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Limit your stress in this always-on virtual post-Covid world

The always-on virtual post-Covid world is where many people work remotely or have shifted to online communication and collaboration resulting from the Covid-19 pandemic. With the availability of technology and the internet, people can work, study, and socialise from anywhere at any time. However, this has also led to an 'always-on' culture where people must constantly be available and connected. The negative impacts of the always-on culture on health can be significant.
Limit your stress in this always-on virtual post-Covid world

Firstly, the expectation to always be available and connected can lead to higher stress levels and adverse health outcomes such as anxiety, depression, and sleep disturbances. Poor sleep quality can lead to fatigue, decreased concentration, and other health issues. Secondly, working remotely or spending more time online can lead to a sedentary lifestyle, contributing to health issues such as obesity, diabetes, and heart disease. Furthermore, spending long periods looking at computer screens can cause eye strain and headaches, affecting productivity and overall well-being.

It is not all bad

The always-on culture can have some benefits. It allows individuals more flexibility in how they structure their workday and better balance work and personal obligations. It facilitates collaboration across geographical and time boundaries, making it easier for individuals and teams to collaborate and share information. The ability to work and communicate in real-time can lead to increased productivity, as individuals can quickly respond to issues and get work done efficiently.

Keeping your mind sharp and your body healthy
should be the number one priority.

Access to vast resources is possible, including online learning opportunities and virtual communities that may not be available in their physical location. The always-on culture can expand opportunities for individuals, such as the ability to work for companies or clients in different parts of the world or to pursue education and professional development opportunities online.

While there are benefits, people must actively manage their screen time, maintain a healthy lifestyle, and prioritise self-care.

Tips to limit stress when 'always on'

  1. Establish clear boundaries: It's essential to set clear boundaries between work and personal time when working from home. Set a schedule for when you'll be working and when you'll be taking breaks or logging off for the day, and stick to it as much as possible.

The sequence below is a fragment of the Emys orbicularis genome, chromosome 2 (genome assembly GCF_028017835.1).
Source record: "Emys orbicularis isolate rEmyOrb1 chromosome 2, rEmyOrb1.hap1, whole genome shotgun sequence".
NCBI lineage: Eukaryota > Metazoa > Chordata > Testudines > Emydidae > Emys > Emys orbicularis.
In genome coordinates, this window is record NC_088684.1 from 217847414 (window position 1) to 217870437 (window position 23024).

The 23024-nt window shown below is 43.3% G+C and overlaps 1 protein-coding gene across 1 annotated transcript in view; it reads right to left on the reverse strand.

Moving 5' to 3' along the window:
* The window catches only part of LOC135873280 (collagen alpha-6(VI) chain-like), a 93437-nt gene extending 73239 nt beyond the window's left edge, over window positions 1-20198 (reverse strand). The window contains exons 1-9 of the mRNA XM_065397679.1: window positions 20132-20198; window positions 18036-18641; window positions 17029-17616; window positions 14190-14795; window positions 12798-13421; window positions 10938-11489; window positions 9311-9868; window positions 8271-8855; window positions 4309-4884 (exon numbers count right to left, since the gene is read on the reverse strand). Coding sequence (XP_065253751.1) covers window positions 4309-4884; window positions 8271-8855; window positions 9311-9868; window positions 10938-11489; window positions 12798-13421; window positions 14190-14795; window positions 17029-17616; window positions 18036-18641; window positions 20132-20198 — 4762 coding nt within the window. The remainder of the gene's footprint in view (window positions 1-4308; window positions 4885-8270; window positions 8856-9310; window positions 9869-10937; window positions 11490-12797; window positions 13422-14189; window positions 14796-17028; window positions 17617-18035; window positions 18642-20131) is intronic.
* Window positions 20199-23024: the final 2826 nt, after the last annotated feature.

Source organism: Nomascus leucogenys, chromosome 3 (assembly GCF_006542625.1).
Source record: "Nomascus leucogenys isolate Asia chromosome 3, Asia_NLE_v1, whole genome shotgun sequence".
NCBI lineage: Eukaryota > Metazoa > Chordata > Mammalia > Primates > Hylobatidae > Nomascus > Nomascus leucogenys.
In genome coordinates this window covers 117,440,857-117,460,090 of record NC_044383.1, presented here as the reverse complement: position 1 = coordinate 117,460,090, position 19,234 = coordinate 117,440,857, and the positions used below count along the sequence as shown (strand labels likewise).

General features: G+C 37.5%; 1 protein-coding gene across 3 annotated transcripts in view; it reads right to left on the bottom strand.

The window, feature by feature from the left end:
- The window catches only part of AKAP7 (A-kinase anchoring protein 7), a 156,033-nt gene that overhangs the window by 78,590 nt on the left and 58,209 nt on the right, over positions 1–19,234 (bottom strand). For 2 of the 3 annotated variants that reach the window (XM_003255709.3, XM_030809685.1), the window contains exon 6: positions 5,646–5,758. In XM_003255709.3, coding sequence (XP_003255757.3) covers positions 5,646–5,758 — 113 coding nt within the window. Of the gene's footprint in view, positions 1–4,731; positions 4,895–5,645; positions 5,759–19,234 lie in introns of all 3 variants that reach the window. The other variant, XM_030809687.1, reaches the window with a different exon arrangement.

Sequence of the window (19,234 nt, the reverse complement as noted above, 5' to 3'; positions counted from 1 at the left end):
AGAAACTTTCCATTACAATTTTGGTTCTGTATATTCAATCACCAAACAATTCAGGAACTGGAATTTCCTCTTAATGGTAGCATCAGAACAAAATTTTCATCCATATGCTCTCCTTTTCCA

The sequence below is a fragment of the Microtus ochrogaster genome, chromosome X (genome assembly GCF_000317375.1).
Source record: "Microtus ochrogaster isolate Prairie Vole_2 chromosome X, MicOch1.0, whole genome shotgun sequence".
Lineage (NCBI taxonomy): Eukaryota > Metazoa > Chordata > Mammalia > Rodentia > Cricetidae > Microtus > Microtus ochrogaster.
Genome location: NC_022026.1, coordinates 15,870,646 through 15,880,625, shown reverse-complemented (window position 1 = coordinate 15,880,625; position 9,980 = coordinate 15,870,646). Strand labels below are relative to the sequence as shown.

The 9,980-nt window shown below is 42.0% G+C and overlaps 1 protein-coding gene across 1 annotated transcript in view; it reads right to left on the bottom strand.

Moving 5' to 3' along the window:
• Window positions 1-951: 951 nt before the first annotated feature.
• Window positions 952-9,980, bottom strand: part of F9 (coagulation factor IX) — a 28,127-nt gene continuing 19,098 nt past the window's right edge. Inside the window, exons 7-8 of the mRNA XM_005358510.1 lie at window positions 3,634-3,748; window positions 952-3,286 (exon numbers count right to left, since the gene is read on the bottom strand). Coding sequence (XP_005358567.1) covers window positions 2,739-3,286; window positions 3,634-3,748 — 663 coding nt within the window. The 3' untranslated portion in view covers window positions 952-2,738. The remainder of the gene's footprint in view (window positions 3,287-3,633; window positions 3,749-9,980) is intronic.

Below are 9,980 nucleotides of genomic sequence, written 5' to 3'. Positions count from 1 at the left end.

2. Take breaks: Regular breaks are essential for reducing stress and preventing burnout. Take short breaks throughout the day and a more extended break to recharge during lunchtime.
  3. Get moving: Physical activity can help reduce stress and boost your mood. Take a walk, stretch, or even stand up and move around periodically throughout the day.
  4. Connect with others: Social connections are essential for mental health, so connect with family, friends, and colleagues virtually. Schedule virtual coffee breaks, happy hour drinks, or other social events to stay connected with others.
  5. Practice self-care: Taking care of yourself is vital for managing stress. Set aside time each day for activities you enjoy, such as reading, listening to music, or relaxing. In addition, keep your doctors' appointments and look after your mental and physical health.
  6. Set realistic expectations: It's easy to get caught up in the always-on nature of virtual work, but it's essential to set realistic expectations for yourself and your workload. Prioritise tasks, and don't hesitate to delegate or say no when necessary.
  7. Unplug: Finally, make sure to unplug and disconnect from work and technology at the end of the day. Put away your phone and computer, and take time to unwind and relax before bed. It can help improve sleep quality and reduce stress levels.

Employers can also promote healthy work practices and create a supportive work environment that values work-life balance and mental health. For example, reducing the expectation that people must constantly be connected and available can be helpful as they will not feel too pressured to respond to messages and emails immediately, even outside of regular working hours. Importantly, people need people, and ensuring face-to-face physical interaction with others from time to time can combat feelings of isolation and loneliness and thus reduce stress.

Keeping your mind sharp and your body healthy should be the number one priority. Follow these tips above, keep to your annual medical screenings, and see a mental health specialist if required. These will not cost you an arm and a leg as Medshield members have access to both these benefits.

27 Mar 2023 13:44